Monday, October 31, 2016

Happy Halloween!


There are many ways to look at Halloween sociologically. One way is simply as an American holiday, how interesting and different it is. When I was in Japan it was clear how different it was. As an American, I wanted to celebrate this holiday, but imagine being in a different culture dressed up as some creature or character - how strange that would look. And then to think of handing out candy and/or asking strangers for candy - how odd this would seem to a non-American. So, a few other Americans and myself found an American restaurant where they were hosting a Halloween party and we limited our celebrating to within that establishment where it would not be violatng Japanese norms.

Another way sociologists look at Halloween is through the costumes Americans wear and what they represent about our culture. Notice all of the costumes that promote sexism and misogony. There are so many costumes that seem to be accepted just for the day but they are sexy _____(fill in the blank). Checkout this post for a number of examples of the sexualization of girls' costumes. The message is that if you are a female, it is okay to dress up like these things as long as you are sexy and you use your body as an object to be gawked at. sexy (slutty) nurse, police officer, whatever...And this is even happening for young kids. Costumes can also promote racial stereotypes as in this post. Checkout these people being sociologically mindful by posting pictures that are against racially stereotyped costumes.  Checkout this poetry slam by four girls who are exposing this truth:


Another way to look at it is through the American values, especially consumerism.  Over the last few decades America has transitioned from a producer country to a consumer country. Both industrially and locally, we were a country that produced things. When we needed something, we made it, whether it was a car in a factory or a tomato in our garden or a Halloween costume at home. Now we have become a culture of consumers as typified in Halloween. Kids pick out their costume and then parents buy it. So when the trick or treaters come by, sometimes you'll see 4 or 5 of the same costume whether it's batman or a princess. I remember growing up and my mom struggling to find a way to make a costume for me. Sometimes it involved sewing, makeup, or creative use of materials. But it was always unique, creative and authentic; it was productive. I think that the contemporary thinking would be that if a costume is homemade, it doesn't look as good or as polished as a store bought one. And the assumption might also be that a homemade one is cheap. And so the value becomes consume; buy one at the store. So, culturally we are becoming as bland as our industrially produced tomatoes; a whole lot of us buying things exactly the same rather than growing our own tomatoes or making our own costumes.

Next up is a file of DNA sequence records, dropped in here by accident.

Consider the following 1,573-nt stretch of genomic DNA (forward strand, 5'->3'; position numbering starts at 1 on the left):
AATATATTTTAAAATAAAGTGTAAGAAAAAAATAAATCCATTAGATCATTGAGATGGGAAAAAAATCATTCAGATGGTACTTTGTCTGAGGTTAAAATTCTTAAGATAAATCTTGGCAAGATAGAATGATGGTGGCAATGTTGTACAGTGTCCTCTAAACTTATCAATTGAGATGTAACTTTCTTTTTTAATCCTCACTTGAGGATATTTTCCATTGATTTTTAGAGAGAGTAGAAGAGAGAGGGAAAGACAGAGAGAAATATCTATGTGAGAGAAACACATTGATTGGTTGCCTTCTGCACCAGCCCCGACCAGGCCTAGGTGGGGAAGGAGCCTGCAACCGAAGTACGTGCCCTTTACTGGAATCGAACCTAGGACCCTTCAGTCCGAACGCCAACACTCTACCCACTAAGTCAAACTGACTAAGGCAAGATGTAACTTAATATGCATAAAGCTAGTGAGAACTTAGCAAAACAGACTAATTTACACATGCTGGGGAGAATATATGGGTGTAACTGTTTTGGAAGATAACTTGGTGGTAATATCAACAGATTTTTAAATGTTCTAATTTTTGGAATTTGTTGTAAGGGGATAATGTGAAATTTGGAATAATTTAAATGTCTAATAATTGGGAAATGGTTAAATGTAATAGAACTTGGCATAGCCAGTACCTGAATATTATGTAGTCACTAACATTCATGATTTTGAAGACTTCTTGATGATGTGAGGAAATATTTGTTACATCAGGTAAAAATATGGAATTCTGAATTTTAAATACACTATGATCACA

Do you remember hearing, "Be careful of unwrapped candy and have parents check the candy before you eat it?" These ideas were popularized through the mass media as detailed in Barry Glasner's book Culture of Fear. But it took a sociologist, Joel Best, to research and publish that this was a myth propagated through the popular culture. See this post about the sociologist who discovered this urban legend.

1 comment:

  1. hey students, former Sal-ite here!

    I'm teaching abroad right now in Seoul, South Korea and just had to put a short comment in on Sal's Halloween post.

    First of all, no Koreans celebrate Halloween. They know about it, though. I've spent the last week or so teaching my students some vocab and we even played an amazing ZOMBIE ATTACK game I made up for them.

    Some of my American friends and I went out Saturday night in a party-ish district in Seoul in full costume. We were Korean grandmothers, called "ajumma" here and they have a style all their own. Needless to say, we were some of the few that were dressed up and this brought quite a bit of attention upon us. We were nervous before going out but....

    we were treated like celebrities. I must have smilled for 300 random pictures that night with my friends. We were the hit of the town. We even got some smiles from the real "ajumma"'s in town. I got the same reaction when I wore my costume at school that Friday.

    I think, sociologically, Koreans are fascinated by the idea of dressing up in unconventional outfits. They have holidays where it can be appropriate to wear a costume, but it almost always consists of traditional garments.

    More importantly,it was nice to see that we were not offending their culture by sort of mocking the "ajumma" get-up. This, as some of you future international travelers will learn, can be an exceptionally difficult line to judge. When is it going too far? When is it taken as appreciative instead of scornful?

    Anyway, Halloween was a blast but it could have easily been a wreck. It is quite the experience to celebrate the holiday in a country that treats October 31st as a standard day.

    Best,

    Eric Grant


    P.S.

    Sal - we introduced ourselves as ajummania! thought you might enjoy that - Grant

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